Oh and the difference? Well the difference with these little puppies (often not just a figure of speech in ‘nam) is indeed the wrapper. Instead of the spring roll wrapper I am used to seeing, they use rice paper, slightly moistened and then rolled as we would do for fresh rice paper rolls, but then someone chucked them in a wok full of hot oil and the revolution begun! Viva la revolution! Viva la Vietnamese spring roll!

I chopped the cabbage with this really cool shredding double-knife I picked up in Vietnam
I chopped the cabbage with this really cool shredding double-knife I picked up in Vietnam

Squeaky little wood ear fungus. I love the random texture of these
Squeaky little wood ear fungus. I love the random texture of these
My favourite - time to mixy mixy
My favourite – time to mixy mixy
Roll them up
Roll them up
Fry them up
Fry them up
I recommend draining rolls on kitchen towel
I recommend draining rolls on kitchen towel

Dip them in something that looks like this
Dip them in something that looks like this

VIETNAMESE SPRING ROLLS (serves 6 with other things, maybe a few peeps with beer, or even just me if the mood strikes)

500g pork mince
1 cup dried wood ear fungus, rehydrated, drained and sliced
4-5 spring onions (scallions), sliced
1 carrot, grated
2 large handfuls shredded cabbage
1 egg
2 tablespoons fish sauce
1 teaspoon sugar
Salt and pepper
20-25 sheets dried rice paper
Oil for frying
Chilli-lime-fish sauce to serve

• Once you have stopped being amused by the squeakiness of the wood ear fungus you can mix everything together. Maybe leave the rice paper sheets out as you will need them to wrap the spring rolls, also this will make you appear smart
• Heat enough oil to fry stuff. A deep fryer is great but the stove top does the trick fine too. 180C is good
• It’s a good idea to fry a small sausage of the filling so you can check the seasoning. Once you are happy with it you can start rolling them up
• Drop rice paper sheets into a bowl of hot water for 3-4 seconds. Remove from water and lay on bench
• Form a small amount of pork mix into a sausage about the 6-7cm long and place onto the rice paper sheet close to the front edge
• Roll the paper around the sausage, tucking the side flaps over as you get past half way
• Look a bit like shit? It probably will, and so will the next one. They’ll get better as you go – it’s all about practice
• Fry spring rolls in batches for 3-4 minutes or until golden brown and delicious looking
• Eat with a dipping sauce made from fresh chilli, lime juice, fish sauce and a little sugar to balance it out
• Remember the good times in the streets of Vietnam

Still banging on about Vietnam… and a recipe for Pho

vietnamese pho noodle soup
One thing that is very noticeable in Vietnam is the hawkers… every densely populated area (which is in fact every square meter of ground in this country) has it’s hawkers and those hawkers will hit the streets in force and advance on the populace, both local and foreign, and will all try and convince you that they are selling exactly what you need; a book, CDs, donuts and other sweet coated fried bread products, cigarettes, cigarette lighters, wallets, hats, trinkets (I don’t even know what a trinket is, but it seems like something these people would sell), watches and other bits and pieces.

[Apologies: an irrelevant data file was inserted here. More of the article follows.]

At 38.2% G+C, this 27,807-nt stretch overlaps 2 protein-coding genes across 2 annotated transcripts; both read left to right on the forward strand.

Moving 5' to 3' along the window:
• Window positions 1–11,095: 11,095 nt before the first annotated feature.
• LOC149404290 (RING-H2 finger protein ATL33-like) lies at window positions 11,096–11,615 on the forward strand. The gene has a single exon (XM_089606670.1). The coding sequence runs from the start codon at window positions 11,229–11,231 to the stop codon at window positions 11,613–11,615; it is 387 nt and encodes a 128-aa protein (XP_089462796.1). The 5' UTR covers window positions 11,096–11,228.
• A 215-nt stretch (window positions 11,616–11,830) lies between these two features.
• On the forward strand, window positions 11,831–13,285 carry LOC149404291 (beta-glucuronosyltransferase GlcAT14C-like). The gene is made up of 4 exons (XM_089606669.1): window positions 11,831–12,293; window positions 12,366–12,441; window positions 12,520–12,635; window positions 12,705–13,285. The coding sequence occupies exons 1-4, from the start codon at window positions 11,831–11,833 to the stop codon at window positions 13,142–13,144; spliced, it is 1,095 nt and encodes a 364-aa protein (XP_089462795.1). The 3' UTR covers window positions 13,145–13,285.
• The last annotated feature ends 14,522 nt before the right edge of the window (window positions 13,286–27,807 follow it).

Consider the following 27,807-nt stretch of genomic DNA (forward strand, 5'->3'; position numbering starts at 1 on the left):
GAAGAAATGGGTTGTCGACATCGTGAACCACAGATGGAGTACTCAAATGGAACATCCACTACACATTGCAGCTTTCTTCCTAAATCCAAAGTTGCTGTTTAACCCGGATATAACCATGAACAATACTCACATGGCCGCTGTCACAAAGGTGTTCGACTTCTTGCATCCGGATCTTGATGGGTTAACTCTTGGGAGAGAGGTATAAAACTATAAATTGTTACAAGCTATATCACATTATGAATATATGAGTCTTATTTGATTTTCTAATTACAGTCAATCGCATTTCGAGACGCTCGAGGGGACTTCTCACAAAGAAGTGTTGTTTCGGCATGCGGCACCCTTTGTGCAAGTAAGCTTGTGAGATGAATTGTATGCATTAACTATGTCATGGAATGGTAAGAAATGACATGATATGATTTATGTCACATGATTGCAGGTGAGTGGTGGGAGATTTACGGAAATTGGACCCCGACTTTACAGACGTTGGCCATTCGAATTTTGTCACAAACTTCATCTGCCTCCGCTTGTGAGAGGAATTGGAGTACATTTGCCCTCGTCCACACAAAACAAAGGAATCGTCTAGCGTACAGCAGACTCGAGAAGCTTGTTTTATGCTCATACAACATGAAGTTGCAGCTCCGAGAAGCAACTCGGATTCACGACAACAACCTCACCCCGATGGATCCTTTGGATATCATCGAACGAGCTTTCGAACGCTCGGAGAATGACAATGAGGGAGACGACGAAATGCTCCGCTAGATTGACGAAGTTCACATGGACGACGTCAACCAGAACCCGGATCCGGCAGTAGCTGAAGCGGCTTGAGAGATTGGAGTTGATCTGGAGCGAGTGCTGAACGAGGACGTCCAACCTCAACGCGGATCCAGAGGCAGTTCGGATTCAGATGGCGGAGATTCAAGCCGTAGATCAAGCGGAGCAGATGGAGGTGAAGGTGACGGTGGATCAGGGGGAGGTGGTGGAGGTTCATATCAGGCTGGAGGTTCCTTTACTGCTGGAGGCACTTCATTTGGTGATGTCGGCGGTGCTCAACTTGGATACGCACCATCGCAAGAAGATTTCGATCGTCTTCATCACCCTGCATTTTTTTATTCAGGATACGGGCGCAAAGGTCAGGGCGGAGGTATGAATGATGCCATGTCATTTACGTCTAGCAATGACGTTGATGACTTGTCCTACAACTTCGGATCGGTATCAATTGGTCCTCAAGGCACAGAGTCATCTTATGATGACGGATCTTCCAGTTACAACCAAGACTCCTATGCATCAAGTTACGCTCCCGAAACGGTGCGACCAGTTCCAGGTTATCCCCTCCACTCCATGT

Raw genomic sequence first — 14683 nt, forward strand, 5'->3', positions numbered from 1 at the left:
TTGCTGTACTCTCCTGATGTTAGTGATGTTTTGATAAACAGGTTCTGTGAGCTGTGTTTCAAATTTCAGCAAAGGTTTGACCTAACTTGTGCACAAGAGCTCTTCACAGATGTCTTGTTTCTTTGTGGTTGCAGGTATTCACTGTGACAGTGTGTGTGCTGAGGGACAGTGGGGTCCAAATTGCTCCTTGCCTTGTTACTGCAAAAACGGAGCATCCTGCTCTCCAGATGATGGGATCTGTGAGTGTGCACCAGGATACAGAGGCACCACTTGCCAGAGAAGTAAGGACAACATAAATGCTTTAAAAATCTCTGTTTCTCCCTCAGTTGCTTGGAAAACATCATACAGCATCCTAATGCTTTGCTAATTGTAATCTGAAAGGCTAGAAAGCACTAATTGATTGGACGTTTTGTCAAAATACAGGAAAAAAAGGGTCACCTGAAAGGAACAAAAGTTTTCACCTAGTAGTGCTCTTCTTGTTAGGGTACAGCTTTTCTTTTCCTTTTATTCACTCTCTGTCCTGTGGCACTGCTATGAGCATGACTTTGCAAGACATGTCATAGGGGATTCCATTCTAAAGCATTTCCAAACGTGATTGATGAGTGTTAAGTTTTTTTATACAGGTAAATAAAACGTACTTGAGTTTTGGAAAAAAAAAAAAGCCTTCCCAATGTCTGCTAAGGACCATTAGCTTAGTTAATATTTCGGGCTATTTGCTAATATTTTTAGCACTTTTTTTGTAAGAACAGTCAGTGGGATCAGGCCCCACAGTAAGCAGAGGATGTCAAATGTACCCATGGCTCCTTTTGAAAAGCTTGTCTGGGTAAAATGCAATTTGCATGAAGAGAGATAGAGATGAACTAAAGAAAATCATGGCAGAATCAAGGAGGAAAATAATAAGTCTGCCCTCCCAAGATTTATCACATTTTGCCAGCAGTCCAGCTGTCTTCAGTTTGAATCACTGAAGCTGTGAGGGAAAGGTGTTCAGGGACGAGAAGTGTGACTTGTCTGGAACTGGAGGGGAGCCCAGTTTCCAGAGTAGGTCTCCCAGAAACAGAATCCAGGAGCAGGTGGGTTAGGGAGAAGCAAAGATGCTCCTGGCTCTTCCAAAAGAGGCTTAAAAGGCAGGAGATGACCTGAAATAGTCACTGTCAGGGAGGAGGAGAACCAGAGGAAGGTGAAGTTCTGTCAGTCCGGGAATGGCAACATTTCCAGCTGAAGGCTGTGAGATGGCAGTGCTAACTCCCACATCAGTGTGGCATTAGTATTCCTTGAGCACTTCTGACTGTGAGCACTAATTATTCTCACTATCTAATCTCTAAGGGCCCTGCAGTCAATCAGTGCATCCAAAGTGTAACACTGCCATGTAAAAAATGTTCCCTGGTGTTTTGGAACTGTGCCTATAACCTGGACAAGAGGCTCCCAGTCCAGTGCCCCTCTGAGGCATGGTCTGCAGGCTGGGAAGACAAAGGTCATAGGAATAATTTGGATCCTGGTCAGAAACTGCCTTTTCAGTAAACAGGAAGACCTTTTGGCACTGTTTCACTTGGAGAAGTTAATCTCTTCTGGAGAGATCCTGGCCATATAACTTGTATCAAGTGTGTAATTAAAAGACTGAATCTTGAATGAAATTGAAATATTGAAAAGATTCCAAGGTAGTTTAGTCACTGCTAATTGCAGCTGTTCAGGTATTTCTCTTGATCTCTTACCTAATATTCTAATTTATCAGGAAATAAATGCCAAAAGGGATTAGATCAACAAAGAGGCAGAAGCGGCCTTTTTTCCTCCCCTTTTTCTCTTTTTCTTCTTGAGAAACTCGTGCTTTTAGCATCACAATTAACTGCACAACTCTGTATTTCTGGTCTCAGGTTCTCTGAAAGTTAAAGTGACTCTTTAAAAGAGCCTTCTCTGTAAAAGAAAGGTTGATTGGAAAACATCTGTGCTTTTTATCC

For the most part they are in fact selling nothing that you need, but they will not believe you when you tell them this, so you need to walk on (see “the cardinal rule when dealing with hawkers”).

The only hawkers that truly have something that you might want are the ones who are selling the donuts. Sweetened little balls and fingers (not actual body parts) of tasty fried bread goodness, these guys are doing you a favour. But, if you do in fact make a purchase from one of these vendors you are faced with another set of problems because you have in fact communicated and, dare I say, looked the hawker in the eye and in doing so, you have broken the cardinal rule when dealing with hawkers – if I may bring it to your attention – DO NOT ACKNOWLEDGE OR LOOK AT HAWKERS.

As much as you are a nice and decent human being and they are people too and you have your obligation to be kind to your fellow man and blah blah blah. Well you need to realise that these people are the lion and you are the antelope, and if you falter, even for a second, they will pounce on you, drag you to the ground and rip you to shreds, then more of their kind will come and squabble over your remains.

It is like opening your door to a gypsy; you only see one initially and think that’s going to be fine, next minute your house is over-run and you find yourself renting your own Toyota Camry from a small man with a decisive limp and an uncanny way with goats…

Legit as heck - pho getting served in the streets of Hanoi
Legit as heck – pho getting served in the streets of Hanoi

Another thing that is very easily noticeable is the love of pho.

Everywhere you go in this place there are piles of the freshest, tastiest rice noodles you have ever had the pleasure of placing in your face, just laying there, quietly dormant, patiently waiting for their ovation once swimming in the clear, mothers-milk of a stocky broth that will finally allow this dish to be known as pho.

Breakfast, lunch, dinner, summer, winter, special occasion, regular midweek dinner or lonely Friday night in for one, this noodle soup is anytime food, comfort food, party food and food to be consumed from your girl friend’s body all in one.